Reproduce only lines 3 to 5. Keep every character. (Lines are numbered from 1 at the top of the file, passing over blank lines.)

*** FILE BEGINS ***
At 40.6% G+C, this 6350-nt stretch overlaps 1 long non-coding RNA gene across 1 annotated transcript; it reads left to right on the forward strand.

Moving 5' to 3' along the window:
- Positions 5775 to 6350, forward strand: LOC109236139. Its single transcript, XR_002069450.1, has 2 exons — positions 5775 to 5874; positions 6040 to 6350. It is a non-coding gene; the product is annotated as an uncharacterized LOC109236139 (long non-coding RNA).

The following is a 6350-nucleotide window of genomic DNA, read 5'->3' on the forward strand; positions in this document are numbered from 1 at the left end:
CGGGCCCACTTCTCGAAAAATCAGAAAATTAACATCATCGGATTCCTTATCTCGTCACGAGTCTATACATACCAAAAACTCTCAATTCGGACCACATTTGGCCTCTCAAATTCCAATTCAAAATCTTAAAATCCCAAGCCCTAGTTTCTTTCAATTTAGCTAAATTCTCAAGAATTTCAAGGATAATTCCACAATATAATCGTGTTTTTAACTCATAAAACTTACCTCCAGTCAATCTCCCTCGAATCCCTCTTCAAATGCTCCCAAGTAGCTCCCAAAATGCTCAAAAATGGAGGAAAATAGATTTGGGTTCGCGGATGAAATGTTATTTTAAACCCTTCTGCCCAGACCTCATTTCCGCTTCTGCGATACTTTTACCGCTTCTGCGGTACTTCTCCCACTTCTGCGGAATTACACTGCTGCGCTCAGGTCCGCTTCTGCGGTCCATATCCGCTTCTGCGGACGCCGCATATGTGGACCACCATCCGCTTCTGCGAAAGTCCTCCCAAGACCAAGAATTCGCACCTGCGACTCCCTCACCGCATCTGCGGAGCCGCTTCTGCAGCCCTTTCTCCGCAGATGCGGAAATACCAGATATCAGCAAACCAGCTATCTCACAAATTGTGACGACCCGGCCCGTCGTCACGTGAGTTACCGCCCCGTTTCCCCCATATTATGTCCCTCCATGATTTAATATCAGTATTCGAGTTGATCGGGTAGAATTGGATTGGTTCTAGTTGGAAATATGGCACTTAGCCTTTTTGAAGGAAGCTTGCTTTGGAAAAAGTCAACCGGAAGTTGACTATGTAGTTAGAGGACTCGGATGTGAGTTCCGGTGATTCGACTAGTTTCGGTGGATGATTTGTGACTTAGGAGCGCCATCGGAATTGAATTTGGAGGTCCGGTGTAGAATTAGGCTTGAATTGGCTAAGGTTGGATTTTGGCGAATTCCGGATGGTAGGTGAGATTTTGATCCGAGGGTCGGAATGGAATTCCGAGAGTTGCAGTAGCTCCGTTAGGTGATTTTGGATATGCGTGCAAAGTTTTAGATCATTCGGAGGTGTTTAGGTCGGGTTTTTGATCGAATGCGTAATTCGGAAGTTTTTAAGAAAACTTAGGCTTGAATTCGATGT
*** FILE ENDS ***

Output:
- Positions 5775 to 6350, forward strand: LOC109236139. Its single transcript, XR_002069450.1, has 2 exons — positions 5775 to 5874; positions 6040 to 6350. It is a non-coding gene; the product is annotated as an uncharacterized LOC109236139 (long non-coding RNA).

The following is a 6350-nucleotide window of genomic DNA, read 5'->3' on the forward strand; positions in this document are numbered from 1 at the left end:
CGGGCCCACTTCTCGAAAAATCAGAAAATTAACATCATCGGATTCCTTATCTCGTCACGAGTCTATACATACCAAAAACTCTCAATTCGGACCACATTTGGCCTCTCAAATTCCAATTCAAAATCTTAAAATCCCAAGCCCTAGTTTCTTTCAATTTAGCTAAATTCTCAAGAATTTCAAGGATAATTCCACAATATAATCGTGTTTTTAACTCATAAAACTTACCTCCAGTCAATCTCCCTCGAATCCCTCTTCAAATGCTCCCAAGTAGCTCCCAAAATGCTCAAAAATGGAGGAAAATAGATTTGGGTTCGCGGATGAAATGTTATTTTAAACCCTTCTGCCCAGACCTCATTTCCGCTTCTGCGATACTTTTACCGCTTCTGCGGTACTTCTCCCACTTCTGCGGAATTACACTGCTGCGCTCAGGTCCGCTTCTGCGGTCCATATCCGCTTCTGCGGACGCCGCATATGTGGACCACCATCCGCTTCTGCGAAAGTCCTCCCAAGACCAAGAATTCGCACCTGCGACTCCCTCACCGCATCTGCGGAGCCGCTTCTGCAGCCCTTTCTCCGCAGATGCGGAAATACCAGATATCAGCAAACCAGCTATCTCACAAATTGTGACGACCCGGCCCGTCGTCACGTGAGTTACCGCCCCGTTTCCCCCATATTATGTCCCTCCATGATTTAATATCAGTATTCGAGTTGATCGGGTAGAATTGGATTGGTTCTAGTTGGAAATATGGCACTTAGCCTTTTTGAAGGAAGCTTGCTTTGGAAAAAGTCAACCGGAAGTTGACTATGTAGTTAGAGGACTCGGATGTGAGTTCCGGTGATTCGACTAGTTTCGGTGGATGATTTGTGACTTAGGAGCGCCATCGGAATTGAATTTGGAGGTCCGGTGTAGAATTAGGCTTGAATTGGCTAAGGTTGGATTTTGGCGAATTCCGGATGGTAGGTGAGATTTTGATCCGAGGGTCGGAATGGAATTCCGAGAGTTGCAGTAGCTCCGTTAGGTGATTTTGGATATGCGTGCAAAGTTTTAGATCATTCGGAGGTGTTTAGGTCGGGTTTTTGATCGAATGCGTAATTCGGAAGTTTTTAAGAAAACTTAGGCTTGAATTCGATGT